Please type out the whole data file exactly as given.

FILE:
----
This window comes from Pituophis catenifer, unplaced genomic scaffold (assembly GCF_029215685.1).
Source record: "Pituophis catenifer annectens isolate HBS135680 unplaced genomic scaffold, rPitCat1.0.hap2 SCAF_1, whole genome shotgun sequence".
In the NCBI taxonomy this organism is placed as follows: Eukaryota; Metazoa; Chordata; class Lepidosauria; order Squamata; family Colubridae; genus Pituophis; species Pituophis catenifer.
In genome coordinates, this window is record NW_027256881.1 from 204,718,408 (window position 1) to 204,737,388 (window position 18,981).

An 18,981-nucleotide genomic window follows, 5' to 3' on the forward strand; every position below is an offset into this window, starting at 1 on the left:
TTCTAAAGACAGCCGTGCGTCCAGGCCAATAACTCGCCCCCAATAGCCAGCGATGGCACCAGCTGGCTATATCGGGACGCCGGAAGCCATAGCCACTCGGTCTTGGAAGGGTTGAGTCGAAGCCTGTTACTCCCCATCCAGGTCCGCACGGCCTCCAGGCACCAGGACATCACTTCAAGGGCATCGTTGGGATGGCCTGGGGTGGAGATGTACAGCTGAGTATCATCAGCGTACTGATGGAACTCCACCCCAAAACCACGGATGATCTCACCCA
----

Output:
This window comes from Pituophis catenifer, unplaced genomic scaffold (assembly GCF_029215685.1).
Source record: "Pituophis catenifer annectens isolate HBS135680 unplaced genomic scaffold, rPitCat1.0.hap2 SCAF_1, whole genome shotgun sequence".
In the NCBI taxonomy this organism is placed as follows: Eukaryota; Metazoa; Chordata; class Lepidosauria; order Squamata; family Colubridae; genus Pituophis; species Pituophis catenifer.
In genome coordinates, this window is record NW_027256881.1 from 204,718,408 (window position 1) to 204,737,388 (window position 18,981).

An 18,981-nucleotide genomic window follows, 5' to 3' on the forward strand; every position below is an offset into this window, starting at 1 on the left:
TTCTAAAGACAGCCGTGCGTCCAGGCCAATAACTCGCCCCCAATAGCCAGCGATGGCACCAGCTGGCTATATCGGGACGCCGGAAGCCATAGCCACTCGGTCTTGGAAGGGTTGAGTCGAAGCCTGTTACTCCCCATCCAGGTCCGCACGGCCTCCAGGCACCAGGACATCACTTCAAGGGCATCGTTGGGATGGCCTGGGGTGGAGATGTACAGCTGAGTATCATCAGCGTACTGATGGAACTCCACCCCAAAACCACGGATGATCTCACCCA